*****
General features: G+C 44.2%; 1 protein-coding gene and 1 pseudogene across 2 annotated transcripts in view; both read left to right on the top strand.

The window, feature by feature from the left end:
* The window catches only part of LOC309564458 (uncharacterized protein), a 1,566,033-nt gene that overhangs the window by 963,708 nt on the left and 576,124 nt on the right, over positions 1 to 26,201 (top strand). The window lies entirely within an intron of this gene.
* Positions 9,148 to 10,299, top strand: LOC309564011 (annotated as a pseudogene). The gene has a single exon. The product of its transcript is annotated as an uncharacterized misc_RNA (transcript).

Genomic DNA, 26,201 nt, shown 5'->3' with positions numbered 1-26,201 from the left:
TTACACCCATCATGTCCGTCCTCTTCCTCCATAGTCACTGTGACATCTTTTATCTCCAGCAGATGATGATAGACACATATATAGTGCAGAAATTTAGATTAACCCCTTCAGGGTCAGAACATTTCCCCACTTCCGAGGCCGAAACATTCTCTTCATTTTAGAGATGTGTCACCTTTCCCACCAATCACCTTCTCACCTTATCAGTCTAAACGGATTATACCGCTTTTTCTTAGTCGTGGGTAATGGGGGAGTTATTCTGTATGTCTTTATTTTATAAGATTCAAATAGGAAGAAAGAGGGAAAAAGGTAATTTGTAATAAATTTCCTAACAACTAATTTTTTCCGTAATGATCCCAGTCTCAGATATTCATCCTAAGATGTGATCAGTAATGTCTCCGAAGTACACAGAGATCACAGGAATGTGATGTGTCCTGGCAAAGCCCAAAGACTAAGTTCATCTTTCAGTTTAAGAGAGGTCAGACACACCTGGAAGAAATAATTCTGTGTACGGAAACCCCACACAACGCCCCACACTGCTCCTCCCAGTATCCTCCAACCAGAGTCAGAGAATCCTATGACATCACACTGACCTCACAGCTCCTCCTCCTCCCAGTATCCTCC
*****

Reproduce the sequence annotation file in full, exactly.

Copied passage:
General features: G+C 44.2%; 1 protein-coding gene and 1 pseudogene across 2 annotated transcripts in view; both read left to right on the top strand.

The window, feature by feature from the left end:
* The window catches only part of LOC309564458 (uncharacterized protein), a 1,566,033-nt gene that overhangs the window by 963,708 nt on the left and 576,124 nt on the right, over positions 1 to 26,201 (top strand). The window lies entirely within an intron of this gene.
* Positions 9,148 to 10,299, top strand: LOC309564011 (annotated as a pseudogene). The gene has a single exon. The product of its transcript is annotated as an uncharacterized misc_RNA (transcript).

Genomic DNA, 26,201 nt, shown 5'->3' with positions numbered 1-26,201 from the left:
TTACACCCATCATGTCCGTCCTCTTCCTCCATAGTCACTGTGACATCTTTTATCTCCAGCAGATGATGATAGACACATATATAGTGCAGAAATTTAGATTAACCCCTTCAGGGTCAGAACATTTCCCCACTTCCGAGGCCGAAACATTCTCTTCATTTTAGAGATGTGTCACCTTTCCCACCAATCACCTTCTCACCTTATCAGTCTAAACGGATTATACCGCTTTTTCTTAGTCGTGGGTAATGGGGGAGTTATTCTGTATGTCTTTATTTTATAAGATTCAAATAGGAAGAAAGAGGGAAAAAGGTAATTTGTAATAAATTTCCTAACAACTAATTTTTTCCGTAATGATCCCAGTCTCAGATATTCATCCTAAGATGTGATCAGTAATGTCTCCGAAGTACACAGAGATCACAGGAATGTGATGTGTCCTGGCAAAGCCCAAAGACTAAGTTCATCTTTCAGTTTAAGAGAGGTCAGACACACCTGGAAGAAATAATTCTGTGTACGGAAACCCCACACAACGCCCCACACTGCTCCTCCCAGTATCCTCCAACCAGAGTCAGAGAATCCTATGACATCACACTGACCTCACAGCTCCTCCTCCTCCCAGTATCCTCC